Blackjack or Twenty-One is the world’s most widely played casino game and, like all gambling pursuits, is, of course, a game of chance. For those who may have forgotten the rules, each player is trying to beat the dealer by building a count as close as possible to, but not, exceeding 21. Initially, two cards are dealt to players and dealer. Then further cards can be either bought or twisted for free. As you would expect, the best hand is an ace and a '10' or picture card, which scores 21. With any other hand, however, the player must assess the chance of drawing a card that will take the value of the hand to 21 or at least beat the dealer – also known as The Bank – who tantalisingly has one card face down and the other face up.
I’m not as enamored as others seem to be about a game in which it is only a matter of time before your money is handed over to the casino even if, occasionally, some people do win. What does intrigue me about Blackjack is the neat mathematical coincidence that the odds of making 21 points with the first two cards are 21 to 1.
The number 21 also pops up in retirement planning, given that a male who has reached the age of 65 today can, according to the Office for National Statistics, reasonably expect to live for another 21 years. The relevance of this fact is becoming a reality for the 11 million people who have a final salary pension and need to make a decision before reaching retirement age whether to take a guaranteed lifetime pension or, instead, to accept a lump sum transfer in lieu of the pension. In a way, this is similar to a game of Blackjack, where the first two cards do not add up to 21, the options are either to stick with the cards that have been dealt and take the income, or to twist and take the life expectancy gamble.
In our post-Brexit world, transfer values have been on the increase; they have been fuelled by falling gilt yields, interest rates nudging 0% and further money supply tinkering by central bankers via Quantitative Easing. Combined with the recent pension freedom rules that allow full access to pension pots from the age of 55, it is no surprise that there has been a marked increase in the number of clients reviewing their pension options.
Let us consider the case of a 65-year-old who has been offered a transfer value that is 21x the value of the pension. In this case, if the transfer is accepted, the equivalent pension could be drawn from the lump sum for 21 years if the investment return on the transfer is equal to inflation. For the sprightly 65-year-old with a family history of longevity and risk aversion, the best option would be to stick. On the other hand, the gambler with significant other assets and an eye on using the pension for estate planning may still be tempted to take the opposite view.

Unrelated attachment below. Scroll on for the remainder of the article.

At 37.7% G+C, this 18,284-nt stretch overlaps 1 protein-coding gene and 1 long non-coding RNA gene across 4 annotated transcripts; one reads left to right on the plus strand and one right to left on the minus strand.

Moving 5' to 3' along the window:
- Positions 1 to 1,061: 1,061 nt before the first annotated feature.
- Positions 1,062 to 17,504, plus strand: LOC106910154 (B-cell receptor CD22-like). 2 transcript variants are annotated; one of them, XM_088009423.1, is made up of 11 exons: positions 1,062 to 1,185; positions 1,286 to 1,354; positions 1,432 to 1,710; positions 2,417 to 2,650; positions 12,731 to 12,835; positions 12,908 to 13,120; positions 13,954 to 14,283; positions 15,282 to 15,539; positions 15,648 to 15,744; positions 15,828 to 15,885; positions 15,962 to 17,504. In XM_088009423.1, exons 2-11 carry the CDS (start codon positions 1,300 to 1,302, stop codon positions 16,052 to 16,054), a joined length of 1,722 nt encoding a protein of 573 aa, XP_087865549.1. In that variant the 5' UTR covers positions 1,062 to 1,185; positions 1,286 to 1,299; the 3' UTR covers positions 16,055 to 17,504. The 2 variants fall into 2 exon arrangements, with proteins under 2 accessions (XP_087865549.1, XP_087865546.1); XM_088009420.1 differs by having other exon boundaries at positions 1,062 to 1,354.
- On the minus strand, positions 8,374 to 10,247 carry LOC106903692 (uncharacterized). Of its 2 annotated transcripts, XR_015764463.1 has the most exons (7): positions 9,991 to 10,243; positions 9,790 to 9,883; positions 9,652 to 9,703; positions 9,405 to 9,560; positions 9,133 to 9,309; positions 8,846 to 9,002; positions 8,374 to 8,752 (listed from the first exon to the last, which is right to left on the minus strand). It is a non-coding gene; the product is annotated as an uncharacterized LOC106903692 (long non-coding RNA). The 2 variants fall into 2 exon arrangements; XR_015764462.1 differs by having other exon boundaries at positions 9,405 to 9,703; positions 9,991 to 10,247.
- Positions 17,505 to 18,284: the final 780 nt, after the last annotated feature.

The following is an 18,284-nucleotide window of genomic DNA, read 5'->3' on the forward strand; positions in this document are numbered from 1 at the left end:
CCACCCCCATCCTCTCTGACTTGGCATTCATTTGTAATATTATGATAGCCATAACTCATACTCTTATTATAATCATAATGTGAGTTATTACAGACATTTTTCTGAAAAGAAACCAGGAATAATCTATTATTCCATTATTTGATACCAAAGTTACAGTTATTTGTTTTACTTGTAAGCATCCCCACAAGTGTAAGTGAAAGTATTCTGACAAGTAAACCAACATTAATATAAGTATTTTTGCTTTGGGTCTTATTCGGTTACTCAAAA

But what if the transfer value is 35x the pension? Statistically, there is only a 1 in 14 chance that a 65-year-old male will live to be 100 so there is a 13 out of 14 (93%) chance that a higher income could be drawn for life without taking a significant risk.
Unlike Blackjack, the outcome is not a pure gamble – some investment risk would need to be taken to achieve an RPI-linked return and, therefore, the completely risk adverse investor should always stick with the guaranteed pension. Then again, some current transfer values are so high that they are almost the equivalent of a card-player being dealt in the first instance an ace and a king. I have seen multiples as high as 70x from the Bank of England Pension Fund, which means that twice the income offered by the scheme could be payable from 65 to 100 for an RPI-linked investment return.
If life is a game against the dealer, the transfer values being offered by pension trustees certainly give the player more time to try to beat the bank.